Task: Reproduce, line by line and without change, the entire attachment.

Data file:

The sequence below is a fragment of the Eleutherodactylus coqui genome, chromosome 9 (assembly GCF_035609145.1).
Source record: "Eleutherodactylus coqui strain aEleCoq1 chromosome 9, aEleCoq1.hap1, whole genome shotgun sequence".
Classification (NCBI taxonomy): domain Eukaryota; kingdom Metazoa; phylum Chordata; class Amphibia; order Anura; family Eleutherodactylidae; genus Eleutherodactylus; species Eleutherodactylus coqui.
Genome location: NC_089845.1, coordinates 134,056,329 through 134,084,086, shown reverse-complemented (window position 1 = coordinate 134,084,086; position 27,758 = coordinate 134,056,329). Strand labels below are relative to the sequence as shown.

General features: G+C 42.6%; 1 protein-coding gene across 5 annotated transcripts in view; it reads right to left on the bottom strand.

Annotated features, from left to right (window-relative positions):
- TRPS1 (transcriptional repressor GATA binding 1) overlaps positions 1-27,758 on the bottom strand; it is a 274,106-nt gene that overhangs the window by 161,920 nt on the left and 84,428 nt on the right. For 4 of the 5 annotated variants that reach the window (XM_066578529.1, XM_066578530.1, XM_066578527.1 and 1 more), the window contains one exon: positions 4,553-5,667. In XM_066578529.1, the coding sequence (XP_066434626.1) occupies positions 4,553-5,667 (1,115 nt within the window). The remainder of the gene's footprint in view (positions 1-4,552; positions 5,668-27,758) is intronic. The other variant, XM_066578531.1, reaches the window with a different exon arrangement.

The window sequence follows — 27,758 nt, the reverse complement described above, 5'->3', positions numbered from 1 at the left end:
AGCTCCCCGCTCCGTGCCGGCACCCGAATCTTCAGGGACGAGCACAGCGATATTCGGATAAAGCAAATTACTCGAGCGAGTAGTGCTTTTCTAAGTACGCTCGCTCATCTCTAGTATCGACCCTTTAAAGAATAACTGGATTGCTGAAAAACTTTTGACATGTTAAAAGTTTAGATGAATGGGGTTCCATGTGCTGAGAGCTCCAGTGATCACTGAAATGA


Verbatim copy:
The sequence below is a fragment of the Eleutherodactylus coqui genome, chromosome 9 (assembly GCF_035609145.1).
Source record: "Eleutherodactylus coqui strain aEleCoq1 chromosome 9, aEleCoq1.hap1, whole genome shotgun sequence".
Classification (NCBI taxonomy): domain Eukaryota; kingdom Metazoa; phylum Chordata; class Amphibia; order Anura; family Eleutherodactylidae; genus Eleutherodactylus; species Eleutherodactylus coqui.
Genome location: NC_089845.1, coordinates 134,056,329 through 134,084,086, shown reverse-complemented (window position 1 = coordinate 134,084,086; position 27,758 = coordinate 134,056,329). Strand labels below are relative to the sequence as shown.

General features: G+C 42.6%; 1 protein-coding gene across 5 annotated transcripts in view; it reads right to left on the bottom strand.

Annotated features, from left to right (window-relative positions):
- TRPS1 (transcriptional repressor GATA binding 1) overlaps positions 1-27,758 on the bottom strand; it is a 274,106-nt gene that overhangs the window by 161,920 nt on the left and 84,428 nt on the right. For 4 of the 5 annotated variants that reach the window (XM_066578529.1, XM_066578530.1, XM_066578527.1 and 1 more), the window contains one exon: positions 4,553-5,667. In XM_066578529.1, the coding sequence (XP_066434626.1) occupies positions 4,553-5,667 (1,115 nt within the window). The remainder of the gene's footprint in view (positions 1-4,552; positions 5,668-27,758) is intronic. The other variant, XM_066578531.1, reaches the window with a different exon arrangement.

The window sequence follows — 27,758 nt, the reverse complement described above, 5'->3', positions numbered from 1 at the left end:
AGCTCCCCGCTCCGTGCCGGCACCCGAATCTTCAGGGACGAGCACAGCGATATTCGGATAAAGCAAATTACTCGAGCGAGTAGTGCTTTTCTAAGTACGCTCGCTCATCTCTAGTATCGACCCTTTAAAGAATAACTGGATTGCTGAAAAACTTTTGACATGTTAAAAGTTTAGATGAATGGGGTTCCATGTGCTGAGAGCTCCAGTGATCACTGAAATGA